the Integrity of Financial Statements and the Audit Process
2006 - During the past few months, while updating the NYSSCPA’s
ethics course, I’ve had opportunity to critically consider
the Code of Professional Conduct. The code consists of principles
and rules that provide professional guidelines for members
in the practice of public accountancy. One of the main premises
of the Code of Professional Conduct is independence. Simply
stated, it requires that the CPA be independent from the client
“in fact” and “in appearance” when
providing auditing or other attestation services. But can
CPAs be truly independent of those who hire and pay them?
will argue that the shareholders vote on the hiring of external
auditors, but in reality the shareholders generally follow
the recommendation of upper management. Furthermore, the
auditors depend on the support of the same company’s
management to recommend their continued engagement. Does
anyone sense an inherent conflict of interest?
several years, the idea of inserting a third-party intermediary,
such as an insurance carrier, between an auditor and company
management has been bantered about but it has never quite
gone anywhere. Perhaps the time has come to begin a serious
dialogue about whether, and how, the current arrangement
of who engages the auditor should be changed.
effects of this fundamental conflict of interest cannot
be eliminated through regulation, legislation, or litigation.
Instead, appropriately structuring the relationships among
the involved parties is critical to improving the credibility
of the audit. Consider the following scenario:
insurance carrier is contacted by a company (the proposed
insured) to provide financial statement insurance (FSI).
The proposed insured is then reviewed by an expert risk
assessor chosen by the insurance carrier according to underwriting
procedures. Risk assessment might include:
Evaluation of the industry in which the company operates,
such as the industry’s overall economic health,
the degree of competition, the nature and stability of
the industry, and its outlook for the future; and
Evaluation of the company’s control environment,
its significant accounting and management policies and
practices, its reputation within the industry, and its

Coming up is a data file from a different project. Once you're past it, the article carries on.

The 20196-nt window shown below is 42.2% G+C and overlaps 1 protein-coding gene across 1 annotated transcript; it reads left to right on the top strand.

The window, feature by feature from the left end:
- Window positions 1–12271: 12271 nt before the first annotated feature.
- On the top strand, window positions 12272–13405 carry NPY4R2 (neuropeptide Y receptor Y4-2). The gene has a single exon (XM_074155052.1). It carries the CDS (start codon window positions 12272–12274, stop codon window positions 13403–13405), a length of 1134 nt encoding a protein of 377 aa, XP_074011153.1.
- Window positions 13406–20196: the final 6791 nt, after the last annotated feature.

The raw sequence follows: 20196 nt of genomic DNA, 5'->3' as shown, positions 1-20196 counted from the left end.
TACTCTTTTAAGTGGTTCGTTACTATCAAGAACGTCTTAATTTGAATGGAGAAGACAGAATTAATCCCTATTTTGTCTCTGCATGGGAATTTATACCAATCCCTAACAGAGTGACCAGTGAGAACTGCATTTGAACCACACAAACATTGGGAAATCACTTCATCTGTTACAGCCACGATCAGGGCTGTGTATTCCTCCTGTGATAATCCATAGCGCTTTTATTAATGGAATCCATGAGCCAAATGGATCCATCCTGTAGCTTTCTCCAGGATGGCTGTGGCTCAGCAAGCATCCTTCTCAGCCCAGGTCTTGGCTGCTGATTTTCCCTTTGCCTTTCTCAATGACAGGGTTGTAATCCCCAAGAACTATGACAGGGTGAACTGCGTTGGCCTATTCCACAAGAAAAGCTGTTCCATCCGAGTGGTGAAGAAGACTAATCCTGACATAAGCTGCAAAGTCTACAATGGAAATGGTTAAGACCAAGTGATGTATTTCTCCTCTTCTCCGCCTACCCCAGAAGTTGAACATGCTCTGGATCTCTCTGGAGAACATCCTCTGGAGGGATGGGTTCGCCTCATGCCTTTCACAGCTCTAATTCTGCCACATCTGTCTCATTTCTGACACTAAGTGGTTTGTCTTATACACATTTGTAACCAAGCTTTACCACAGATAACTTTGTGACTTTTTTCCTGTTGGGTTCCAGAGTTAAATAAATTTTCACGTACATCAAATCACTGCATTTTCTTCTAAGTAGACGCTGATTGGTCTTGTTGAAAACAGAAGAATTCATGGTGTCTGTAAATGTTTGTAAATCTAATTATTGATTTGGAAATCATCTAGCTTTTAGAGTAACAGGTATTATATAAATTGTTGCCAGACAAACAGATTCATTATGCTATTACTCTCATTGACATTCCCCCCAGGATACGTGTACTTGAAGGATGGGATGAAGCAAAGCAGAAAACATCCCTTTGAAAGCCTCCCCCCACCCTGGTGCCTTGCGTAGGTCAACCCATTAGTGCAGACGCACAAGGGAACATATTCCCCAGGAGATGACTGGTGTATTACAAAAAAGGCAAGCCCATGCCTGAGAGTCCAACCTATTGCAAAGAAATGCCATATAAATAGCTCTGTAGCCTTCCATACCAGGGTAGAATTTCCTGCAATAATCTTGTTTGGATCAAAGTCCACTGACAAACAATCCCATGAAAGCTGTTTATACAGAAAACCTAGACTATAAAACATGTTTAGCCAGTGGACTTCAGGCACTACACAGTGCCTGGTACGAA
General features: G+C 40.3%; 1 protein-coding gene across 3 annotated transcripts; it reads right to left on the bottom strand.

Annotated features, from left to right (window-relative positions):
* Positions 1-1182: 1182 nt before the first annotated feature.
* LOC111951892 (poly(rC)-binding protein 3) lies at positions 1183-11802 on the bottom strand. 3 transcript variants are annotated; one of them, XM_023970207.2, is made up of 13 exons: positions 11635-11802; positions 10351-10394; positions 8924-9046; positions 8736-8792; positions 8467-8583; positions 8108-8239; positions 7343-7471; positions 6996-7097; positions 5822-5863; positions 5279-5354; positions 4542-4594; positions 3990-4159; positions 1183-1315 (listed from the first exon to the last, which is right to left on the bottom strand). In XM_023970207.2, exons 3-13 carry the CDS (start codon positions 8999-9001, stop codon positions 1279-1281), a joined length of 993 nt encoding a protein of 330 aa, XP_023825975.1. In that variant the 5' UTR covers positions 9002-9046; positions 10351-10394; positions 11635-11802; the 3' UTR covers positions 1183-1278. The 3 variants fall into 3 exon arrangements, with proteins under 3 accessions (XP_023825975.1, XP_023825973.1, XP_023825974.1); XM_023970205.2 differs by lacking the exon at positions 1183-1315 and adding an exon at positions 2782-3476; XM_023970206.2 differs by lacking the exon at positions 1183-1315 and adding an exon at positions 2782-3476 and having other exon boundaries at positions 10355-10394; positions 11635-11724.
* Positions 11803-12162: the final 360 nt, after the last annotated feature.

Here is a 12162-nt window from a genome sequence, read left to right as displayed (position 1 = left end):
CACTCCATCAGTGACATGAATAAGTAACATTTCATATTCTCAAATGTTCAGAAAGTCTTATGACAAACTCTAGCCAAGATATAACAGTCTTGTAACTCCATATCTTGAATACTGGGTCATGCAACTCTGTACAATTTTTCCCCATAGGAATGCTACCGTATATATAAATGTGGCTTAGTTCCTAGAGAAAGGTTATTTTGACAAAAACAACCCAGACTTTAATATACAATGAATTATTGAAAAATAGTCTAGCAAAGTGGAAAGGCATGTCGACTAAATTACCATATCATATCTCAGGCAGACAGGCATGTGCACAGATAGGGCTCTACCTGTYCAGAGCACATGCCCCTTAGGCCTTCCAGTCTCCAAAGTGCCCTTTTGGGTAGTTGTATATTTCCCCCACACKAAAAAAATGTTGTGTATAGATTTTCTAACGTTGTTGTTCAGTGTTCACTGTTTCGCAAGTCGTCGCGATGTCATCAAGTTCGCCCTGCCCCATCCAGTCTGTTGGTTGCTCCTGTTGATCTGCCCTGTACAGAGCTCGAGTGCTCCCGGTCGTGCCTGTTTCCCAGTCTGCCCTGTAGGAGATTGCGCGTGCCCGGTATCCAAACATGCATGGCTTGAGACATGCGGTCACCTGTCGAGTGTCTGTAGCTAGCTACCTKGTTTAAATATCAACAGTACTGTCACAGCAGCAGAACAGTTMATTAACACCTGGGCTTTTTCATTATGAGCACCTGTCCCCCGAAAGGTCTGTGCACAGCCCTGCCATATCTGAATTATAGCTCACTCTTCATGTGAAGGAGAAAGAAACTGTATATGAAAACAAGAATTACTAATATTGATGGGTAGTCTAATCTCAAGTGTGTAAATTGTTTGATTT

current and prior reported operating results.
FSI carrier would subsequently submit a proposal to the
proposed insured that contains the maximum amount of insurance
offered and the corresponding premium. A proxy would be
prepared for a vote, presenting the shareholders three possible
choices: 1) accept the maximum amount of insurance offered
in the proposal at the stated premium; 2) accept a lesser
amount of insurance recommended by management at a reduced
premium; or 3) decline to carry any FSI.
either of the first two choices was selected, the insurance
carrier would engage the audit services of an independent
CPA firm. This firm could be the same “expert”
that conducted the initial risk assessment review.
the proposed insured receives an unqualified opinion from
the auditor, the maximum value of the policy may be issued.
If, however, a qualified opinion is rendered, a new maximum
level of FSI and revised premium would need to be negotiated
between the insurance carrier and the proposed insured.
the kicker: The auditor’s report would include information
disclosing the amount of insurance covering the financial
statements and the related premium.
FSI Would Accomplish
would protect a company (i.e., the shareholders) against
the risk of material misstatement of the financial statements,
whether caused by error or by fraud. Losses due to a material
misstatement would be the trigger for payment of a claim.
In addition, users of the financial statements would be
able to determine, from the level of insurance obtained
and the premium paid, the relative quality of the financial
statements: the lower the level of coverage or the higher
the premium, the greater the risk. To prevent abuse, the
policy would function similarly to directors and officers
(D&O) liability insurance in that private companies
would be excluded from collecting on a claim that involved
one insured against another.
important, changes in the configuration of the relationship
between the auditor and the company being audited could
furnish greater independence for auditors in the execution
of their professional responsibilities. Admittedly, this
idea is a significant departure from the status quo, but
serious issues deserve serious solutions.
always, I welcome your comments on these and other issues.
Kranacher, MBA, CPA, CFE